Wall Street was heading for a higher open Monday as crude dropped below $60 a barrel and other energy prices followed oil lower.
Futures on the
were up 3 points at 1329, about 5.5 points above fair value. Nasdaq 100 futures were gaining nearly 5 points to 1646 and were more than 6 points ahead of fair value.
On Friday, a lack of catalysts to spark buying interest and concerns about the health of the economy sent stocks to the downside. The
Dow Jones Industrial Average
lost 25.13 points, or 0.22%, to 11,508.10, and the S&P 500 fell 3.25 points, or 0.25%, to 1314.78. The
slid 18.82 points, or 0.84%, to 2218.93.
pressured the Nasdaq, and
led the laggards on the Dow.
After the close of the last session,
Chief Executive Mark Hurd held a press conference to discuss the company's probe into a secret effort to try and determine who on the board was leaking confidential information to reporters.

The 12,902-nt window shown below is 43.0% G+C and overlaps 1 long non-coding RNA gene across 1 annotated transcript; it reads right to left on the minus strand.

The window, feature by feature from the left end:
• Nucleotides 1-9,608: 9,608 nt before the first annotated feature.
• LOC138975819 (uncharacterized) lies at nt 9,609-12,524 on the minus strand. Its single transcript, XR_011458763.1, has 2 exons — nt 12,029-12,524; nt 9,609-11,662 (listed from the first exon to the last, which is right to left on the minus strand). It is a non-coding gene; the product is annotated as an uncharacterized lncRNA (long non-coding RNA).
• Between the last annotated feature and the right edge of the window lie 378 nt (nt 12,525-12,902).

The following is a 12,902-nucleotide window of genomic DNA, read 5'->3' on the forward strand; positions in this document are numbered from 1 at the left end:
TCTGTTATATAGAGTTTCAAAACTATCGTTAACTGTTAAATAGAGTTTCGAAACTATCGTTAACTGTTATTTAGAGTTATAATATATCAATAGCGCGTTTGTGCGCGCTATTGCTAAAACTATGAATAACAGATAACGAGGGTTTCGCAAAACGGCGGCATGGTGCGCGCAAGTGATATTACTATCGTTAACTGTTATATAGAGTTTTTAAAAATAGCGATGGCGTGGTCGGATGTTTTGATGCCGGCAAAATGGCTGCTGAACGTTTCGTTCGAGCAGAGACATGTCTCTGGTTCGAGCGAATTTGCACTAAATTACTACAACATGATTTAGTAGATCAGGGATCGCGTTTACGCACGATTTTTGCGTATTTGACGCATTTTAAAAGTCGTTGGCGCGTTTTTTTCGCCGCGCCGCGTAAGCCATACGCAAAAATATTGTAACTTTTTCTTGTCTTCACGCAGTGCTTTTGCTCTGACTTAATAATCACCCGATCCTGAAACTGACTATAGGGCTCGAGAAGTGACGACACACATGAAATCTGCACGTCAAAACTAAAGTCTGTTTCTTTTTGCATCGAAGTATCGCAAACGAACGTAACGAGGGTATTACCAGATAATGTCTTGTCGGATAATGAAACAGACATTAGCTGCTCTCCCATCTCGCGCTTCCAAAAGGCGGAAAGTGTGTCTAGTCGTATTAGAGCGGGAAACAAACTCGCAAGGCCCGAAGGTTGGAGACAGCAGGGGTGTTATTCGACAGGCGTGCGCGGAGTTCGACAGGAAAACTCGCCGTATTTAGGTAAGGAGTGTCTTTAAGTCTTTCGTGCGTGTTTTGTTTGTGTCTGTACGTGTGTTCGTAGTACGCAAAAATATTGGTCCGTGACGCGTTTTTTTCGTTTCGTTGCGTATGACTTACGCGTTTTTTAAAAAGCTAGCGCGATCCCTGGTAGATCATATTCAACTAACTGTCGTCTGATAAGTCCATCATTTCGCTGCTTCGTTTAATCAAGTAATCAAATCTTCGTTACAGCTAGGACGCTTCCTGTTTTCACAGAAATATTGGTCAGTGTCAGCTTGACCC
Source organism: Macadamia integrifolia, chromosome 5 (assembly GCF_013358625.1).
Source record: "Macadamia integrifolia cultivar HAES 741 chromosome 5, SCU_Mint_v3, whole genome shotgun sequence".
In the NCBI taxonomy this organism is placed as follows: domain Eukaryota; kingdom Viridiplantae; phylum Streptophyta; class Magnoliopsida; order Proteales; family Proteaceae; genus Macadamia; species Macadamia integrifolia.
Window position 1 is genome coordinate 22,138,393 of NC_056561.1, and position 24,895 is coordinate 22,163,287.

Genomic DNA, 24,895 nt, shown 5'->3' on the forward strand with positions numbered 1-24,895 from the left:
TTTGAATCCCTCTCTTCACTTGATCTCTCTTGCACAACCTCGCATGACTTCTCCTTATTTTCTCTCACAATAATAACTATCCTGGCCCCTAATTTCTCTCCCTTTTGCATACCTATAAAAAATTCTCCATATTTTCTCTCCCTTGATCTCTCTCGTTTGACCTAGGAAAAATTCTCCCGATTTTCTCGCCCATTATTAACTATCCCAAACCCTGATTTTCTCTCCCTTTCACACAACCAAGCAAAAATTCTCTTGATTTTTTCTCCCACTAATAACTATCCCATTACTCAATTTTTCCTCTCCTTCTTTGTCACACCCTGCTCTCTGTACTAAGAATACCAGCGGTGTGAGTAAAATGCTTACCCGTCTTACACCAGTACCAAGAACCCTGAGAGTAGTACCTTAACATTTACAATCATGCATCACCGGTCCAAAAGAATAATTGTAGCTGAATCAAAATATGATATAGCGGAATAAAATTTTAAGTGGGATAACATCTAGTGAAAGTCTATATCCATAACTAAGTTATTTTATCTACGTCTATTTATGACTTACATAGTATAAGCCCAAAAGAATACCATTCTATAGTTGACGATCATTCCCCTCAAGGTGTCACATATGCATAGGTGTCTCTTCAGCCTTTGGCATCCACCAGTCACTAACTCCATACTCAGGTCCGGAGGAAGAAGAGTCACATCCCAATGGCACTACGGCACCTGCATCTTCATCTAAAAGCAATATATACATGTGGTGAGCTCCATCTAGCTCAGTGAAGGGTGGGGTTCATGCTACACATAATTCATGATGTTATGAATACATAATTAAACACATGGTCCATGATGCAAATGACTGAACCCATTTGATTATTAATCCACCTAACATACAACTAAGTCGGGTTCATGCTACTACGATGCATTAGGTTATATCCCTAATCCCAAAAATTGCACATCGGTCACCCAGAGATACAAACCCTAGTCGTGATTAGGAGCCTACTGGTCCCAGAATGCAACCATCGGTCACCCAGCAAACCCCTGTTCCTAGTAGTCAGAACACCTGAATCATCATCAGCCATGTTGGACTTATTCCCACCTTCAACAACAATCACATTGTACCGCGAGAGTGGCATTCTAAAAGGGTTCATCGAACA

During his briefing, Hurd said Chairwoman Patricia Dunn was resigning immediately and won't stay on the board. Previously, Dunn had planned to continue as chair until January before stepping aside for Hurd, and then remain as a director.
Also following the close,
cut its guidance, saying fourth-quarter revenue would be flat to up 2% sequentially. The company forecast a profit of 25 cents to 27 cents a share, excluding items, below the consensus estimate of 30 cents.
On the research front, Morgan Stanley upgraded
to overweight from equal-weight, UBS cut its ratings on
, and ThinkEquity lifted its price target on
to $100 from $90.
Treasures were rising. The benchmark 10-year note was up 3/32 in price and yielding 4.58%. Precious metals fell, with gold down $3.10 at $592.30 an ounce and silver weaker by 16 cents at $11.15 an ounce.